Frequently Asked Questions
Why do trains sound horns?
Train horns are required by federal law to be sounded at all public crossings, 24 hours a day, to warn motorists and pedestrians that a train is approaching.
Train crews may also sound their horns when there is a vehicle, person or animal on or near the track and the crew determines it is appropriate to provide warning. Crews may also sound the horn when there are track or construction workers within 25 feet of a live track, or when gates and lights at the crossing are not functioning properly.
What is the process for getting gates and lights installed at rail crossings?
Most public rail crossings are equipped with passive rail crossing warning signs, such as crossbucks, yield signs, stop signs and pavement markings. Any change from passive warning devices to active warning devices is determined by individual state agencies and road authorities, typically the department of transportation in most states. Each state determines if it is appropriate to equip public rail crossings with active warning devices, such as gates and flashing lights.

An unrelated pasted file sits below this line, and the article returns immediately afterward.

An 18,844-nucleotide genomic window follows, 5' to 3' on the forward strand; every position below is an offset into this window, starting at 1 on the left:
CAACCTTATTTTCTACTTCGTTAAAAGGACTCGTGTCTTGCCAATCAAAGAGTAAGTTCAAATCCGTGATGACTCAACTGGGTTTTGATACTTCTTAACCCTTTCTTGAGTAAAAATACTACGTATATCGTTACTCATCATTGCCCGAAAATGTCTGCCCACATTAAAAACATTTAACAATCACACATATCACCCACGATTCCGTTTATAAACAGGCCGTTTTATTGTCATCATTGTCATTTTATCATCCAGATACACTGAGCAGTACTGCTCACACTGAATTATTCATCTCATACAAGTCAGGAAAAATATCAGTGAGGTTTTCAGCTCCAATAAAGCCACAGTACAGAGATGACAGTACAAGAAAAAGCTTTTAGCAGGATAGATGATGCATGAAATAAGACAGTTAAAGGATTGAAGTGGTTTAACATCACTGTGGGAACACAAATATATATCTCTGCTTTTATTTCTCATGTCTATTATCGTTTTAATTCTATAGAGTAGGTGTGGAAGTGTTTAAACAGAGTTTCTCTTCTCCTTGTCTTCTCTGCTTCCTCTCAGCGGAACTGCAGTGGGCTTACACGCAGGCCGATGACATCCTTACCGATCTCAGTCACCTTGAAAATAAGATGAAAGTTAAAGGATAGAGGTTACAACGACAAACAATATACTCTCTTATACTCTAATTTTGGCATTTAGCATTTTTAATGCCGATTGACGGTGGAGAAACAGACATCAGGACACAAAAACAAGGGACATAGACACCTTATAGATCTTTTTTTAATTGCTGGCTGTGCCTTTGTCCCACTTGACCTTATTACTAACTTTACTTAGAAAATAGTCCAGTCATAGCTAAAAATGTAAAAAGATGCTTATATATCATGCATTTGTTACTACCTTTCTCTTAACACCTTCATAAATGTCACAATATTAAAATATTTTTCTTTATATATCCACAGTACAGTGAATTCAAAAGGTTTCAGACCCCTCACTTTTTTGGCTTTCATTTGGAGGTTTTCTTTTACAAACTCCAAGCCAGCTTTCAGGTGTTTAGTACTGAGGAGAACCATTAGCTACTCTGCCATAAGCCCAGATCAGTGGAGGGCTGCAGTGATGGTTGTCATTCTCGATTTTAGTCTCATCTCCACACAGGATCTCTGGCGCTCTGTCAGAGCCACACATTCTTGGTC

As part of this process, each state may use either state or federal safety funds to help pay for the appropriate warning devices based upon the state's priority list of crossings for improvement. Once the location for an appropriate warning device is determined, the state reviews and approves the cost and enters into an agreement with the railroad to install the specified signals.
If you believe a crossing near you is a good candidate for upgrading from a passive warning sign to an active warning, please contact your state department of transportation. The railroads work cooperatively with the states on our network to install active warning devices on the public crossings that the state has determined are most in need of such upgrades.
FRA Reporting Threshold for 2019
The Monetary Threshold for Reporting Rail Equipment Accidents/Incidents for Calendar Year 2019 remains at $10,700.